The expanding gig economy, facilitated by apps like Uber and Deliveroo, has seen insecurity spread like a disease, with bosses exploiting zero hour contracts and self-employment at the expense of working people. While these new ways of working can provide the flexibility that many want in the 21st century, it must not come at the cost of basic rights, such as guaranteed hours for those who want them.

The good news is that workers are fighting back. On Friday 28 October, a landmark ruling against Uber found that drivers should qualify for the rights that other workers enjoy. This is a historic ruling for those employed elsewhere, too, and an example of what can be achieved when people stand up against exploitation and take back control. 

But it also begs huge questions about why workers should have to go to court in the first place. How have companies been able to get away with exploitation on an industrial scale? The answer is that the UK’s employment status law, like its minimum wage, is not fit for purpose in the 21st century. Those Uber drivers would never have been forced to take their cases to court in the first place if our laws were stronger and clearer.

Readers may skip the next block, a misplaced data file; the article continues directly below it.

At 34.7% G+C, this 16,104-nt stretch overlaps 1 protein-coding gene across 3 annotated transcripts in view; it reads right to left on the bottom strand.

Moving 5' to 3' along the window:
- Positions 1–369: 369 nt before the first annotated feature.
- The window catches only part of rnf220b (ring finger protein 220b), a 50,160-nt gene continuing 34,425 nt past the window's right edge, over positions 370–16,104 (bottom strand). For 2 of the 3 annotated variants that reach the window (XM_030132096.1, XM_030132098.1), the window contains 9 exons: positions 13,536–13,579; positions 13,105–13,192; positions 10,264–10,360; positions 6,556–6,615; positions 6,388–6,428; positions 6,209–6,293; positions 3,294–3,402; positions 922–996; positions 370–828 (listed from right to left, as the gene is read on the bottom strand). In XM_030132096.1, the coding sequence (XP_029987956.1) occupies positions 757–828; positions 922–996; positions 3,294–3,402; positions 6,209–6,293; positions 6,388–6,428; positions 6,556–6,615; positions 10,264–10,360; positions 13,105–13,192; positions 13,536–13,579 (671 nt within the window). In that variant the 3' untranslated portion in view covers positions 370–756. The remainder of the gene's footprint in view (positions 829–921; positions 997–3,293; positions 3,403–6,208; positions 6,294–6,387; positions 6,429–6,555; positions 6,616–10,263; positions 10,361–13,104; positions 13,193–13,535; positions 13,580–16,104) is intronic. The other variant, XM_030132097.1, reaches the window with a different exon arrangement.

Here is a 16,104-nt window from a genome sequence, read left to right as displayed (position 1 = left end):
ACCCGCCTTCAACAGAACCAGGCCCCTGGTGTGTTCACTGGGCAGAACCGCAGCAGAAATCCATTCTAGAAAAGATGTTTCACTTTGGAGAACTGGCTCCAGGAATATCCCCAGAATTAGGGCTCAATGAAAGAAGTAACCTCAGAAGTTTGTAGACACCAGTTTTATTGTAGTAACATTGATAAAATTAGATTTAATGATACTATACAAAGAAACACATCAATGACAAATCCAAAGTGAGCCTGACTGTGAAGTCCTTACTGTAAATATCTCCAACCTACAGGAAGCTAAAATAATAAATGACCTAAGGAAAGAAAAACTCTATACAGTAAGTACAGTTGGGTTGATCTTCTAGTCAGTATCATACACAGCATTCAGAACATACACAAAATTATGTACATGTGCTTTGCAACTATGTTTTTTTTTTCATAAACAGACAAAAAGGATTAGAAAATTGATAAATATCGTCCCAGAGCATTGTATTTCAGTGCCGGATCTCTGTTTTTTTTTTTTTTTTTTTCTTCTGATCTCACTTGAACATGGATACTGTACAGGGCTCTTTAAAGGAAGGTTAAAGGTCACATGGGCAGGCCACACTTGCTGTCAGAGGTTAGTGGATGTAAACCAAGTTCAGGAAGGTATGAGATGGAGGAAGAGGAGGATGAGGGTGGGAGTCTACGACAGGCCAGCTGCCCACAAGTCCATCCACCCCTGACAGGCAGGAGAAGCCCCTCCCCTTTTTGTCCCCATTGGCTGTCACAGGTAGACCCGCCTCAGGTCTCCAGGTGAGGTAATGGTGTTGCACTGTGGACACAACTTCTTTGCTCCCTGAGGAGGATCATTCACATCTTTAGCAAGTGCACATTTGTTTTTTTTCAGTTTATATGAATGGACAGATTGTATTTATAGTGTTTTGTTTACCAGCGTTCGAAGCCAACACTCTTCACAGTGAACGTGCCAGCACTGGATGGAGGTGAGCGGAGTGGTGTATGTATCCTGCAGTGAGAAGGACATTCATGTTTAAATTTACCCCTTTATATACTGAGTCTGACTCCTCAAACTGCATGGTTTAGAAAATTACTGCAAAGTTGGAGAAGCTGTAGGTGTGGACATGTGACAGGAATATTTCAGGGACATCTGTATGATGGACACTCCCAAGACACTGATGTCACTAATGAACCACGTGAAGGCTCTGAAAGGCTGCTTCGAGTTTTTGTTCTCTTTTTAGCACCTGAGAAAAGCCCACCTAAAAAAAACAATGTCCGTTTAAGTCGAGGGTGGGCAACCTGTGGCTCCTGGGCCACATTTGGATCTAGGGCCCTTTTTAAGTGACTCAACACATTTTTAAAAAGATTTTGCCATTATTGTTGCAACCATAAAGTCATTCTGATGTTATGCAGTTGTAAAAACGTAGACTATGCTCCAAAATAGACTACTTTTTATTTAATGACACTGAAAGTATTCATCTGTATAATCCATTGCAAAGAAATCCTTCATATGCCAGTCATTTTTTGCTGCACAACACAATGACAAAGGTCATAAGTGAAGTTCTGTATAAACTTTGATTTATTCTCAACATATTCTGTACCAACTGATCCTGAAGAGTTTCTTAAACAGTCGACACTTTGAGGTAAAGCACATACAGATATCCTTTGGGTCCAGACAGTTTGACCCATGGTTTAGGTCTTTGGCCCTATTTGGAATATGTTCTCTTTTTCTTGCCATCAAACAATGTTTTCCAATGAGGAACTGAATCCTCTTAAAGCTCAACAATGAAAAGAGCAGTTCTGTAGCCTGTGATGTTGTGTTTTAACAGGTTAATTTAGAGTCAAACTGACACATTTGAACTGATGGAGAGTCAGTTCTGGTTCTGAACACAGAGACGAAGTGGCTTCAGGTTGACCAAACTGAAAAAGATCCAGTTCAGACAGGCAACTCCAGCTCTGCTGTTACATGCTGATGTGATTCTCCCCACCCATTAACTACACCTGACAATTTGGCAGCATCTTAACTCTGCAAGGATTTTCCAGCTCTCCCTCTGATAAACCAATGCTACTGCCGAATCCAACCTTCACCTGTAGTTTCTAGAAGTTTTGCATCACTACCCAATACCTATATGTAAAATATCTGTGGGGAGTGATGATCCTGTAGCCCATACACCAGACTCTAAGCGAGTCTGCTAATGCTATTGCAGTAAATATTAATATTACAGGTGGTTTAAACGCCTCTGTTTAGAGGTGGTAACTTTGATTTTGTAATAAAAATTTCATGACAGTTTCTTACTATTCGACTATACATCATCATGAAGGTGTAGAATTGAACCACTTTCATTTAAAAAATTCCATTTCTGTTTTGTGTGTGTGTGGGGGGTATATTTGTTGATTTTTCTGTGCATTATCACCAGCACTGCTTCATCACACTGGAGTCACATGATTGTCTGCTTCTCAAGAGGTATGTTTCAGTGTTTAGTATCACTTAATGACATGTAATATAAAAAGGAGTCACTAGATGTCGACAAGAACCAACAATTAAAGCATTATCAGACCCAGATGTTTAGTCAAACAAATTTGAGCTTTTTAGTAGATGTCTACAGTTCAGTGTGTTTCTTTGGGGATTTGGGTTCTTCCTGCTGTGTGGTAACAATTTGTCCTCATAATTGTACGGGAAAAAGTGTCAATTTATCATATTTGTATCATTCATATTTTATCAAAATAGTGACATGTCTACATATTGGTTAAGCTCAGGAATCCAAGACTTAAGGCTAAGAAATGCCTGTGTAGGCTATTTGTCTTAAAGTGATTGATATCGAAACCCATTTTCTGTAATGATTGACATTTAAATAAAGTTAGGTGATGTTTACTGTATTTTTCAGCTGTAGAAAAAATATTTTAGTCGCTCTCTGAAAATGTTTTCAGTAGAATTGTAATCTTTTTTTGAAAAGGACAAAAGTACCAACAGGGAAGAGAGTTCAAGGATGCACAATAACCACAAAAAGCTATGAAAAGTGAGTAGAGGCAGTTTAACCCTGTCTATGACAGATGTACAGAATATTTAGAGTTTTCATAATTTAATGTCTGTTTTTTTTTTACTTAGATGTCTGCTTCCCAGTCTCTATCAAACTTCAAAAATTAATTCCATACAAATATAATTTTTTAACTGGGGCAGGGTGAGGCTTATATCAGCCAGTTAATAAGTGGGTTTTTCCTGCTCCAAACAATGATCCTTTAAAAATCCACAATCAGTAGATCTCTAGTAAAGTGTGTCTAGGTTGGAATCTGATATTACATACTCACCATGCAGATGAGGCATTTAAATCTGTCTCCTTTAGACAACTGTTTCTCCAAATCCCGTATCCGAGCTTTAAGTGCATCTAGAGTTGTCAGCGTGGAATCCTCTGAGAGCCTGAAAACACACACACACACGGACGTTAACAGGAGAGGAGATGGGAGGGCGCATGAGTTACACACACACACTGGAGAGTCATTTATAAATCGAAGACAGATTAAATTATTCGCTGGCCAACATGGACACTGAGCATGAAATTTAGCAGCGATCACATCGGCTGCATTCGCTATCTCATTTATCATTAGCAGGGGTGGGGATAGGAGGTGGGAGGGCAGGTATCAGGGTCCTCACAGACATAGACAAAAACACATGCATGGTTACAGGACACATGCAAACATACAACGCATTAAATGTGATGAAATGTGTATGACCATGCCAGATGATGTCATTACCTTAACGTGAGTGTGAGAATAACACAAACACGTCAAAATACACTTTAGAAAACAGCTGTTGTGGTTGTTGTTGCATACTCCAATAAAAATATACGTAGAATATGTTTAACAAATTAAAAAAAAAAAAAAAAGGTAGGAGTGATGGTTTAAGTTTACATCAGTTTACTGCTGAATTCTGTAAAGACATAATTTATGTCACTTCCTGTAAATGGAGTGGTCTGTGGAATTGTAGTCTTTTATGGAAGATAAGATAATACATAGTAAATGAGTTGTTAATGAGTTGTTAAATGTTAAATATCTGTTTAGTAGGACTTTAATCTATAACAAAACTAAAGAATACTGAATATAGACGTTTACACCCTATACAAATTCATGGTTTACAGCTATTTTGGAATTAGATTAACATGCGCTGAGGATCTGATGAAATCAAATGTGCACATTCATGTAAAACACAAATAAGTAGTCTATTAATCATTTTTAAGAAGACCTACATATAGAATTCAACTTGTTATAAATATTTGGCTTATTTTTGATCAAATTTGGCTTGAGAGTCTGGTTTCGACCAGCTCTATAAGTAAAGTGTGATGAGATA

At the Conservative conference, the Prime Minister announced a review into employment law. In the context of the Great Repeal Bill, it is not inconceivable that this could be a vehicle for making things worse, not better. It should be of huge concern to every working person that the 2014 investigation by the Coalition government into employment status law has never seen the light of day. I have called on Theresa May to publish its findings immediately. The failure to do so at best unnecessarily prolongs the insecurity of workers, and at worst suggests the Government has something to hide.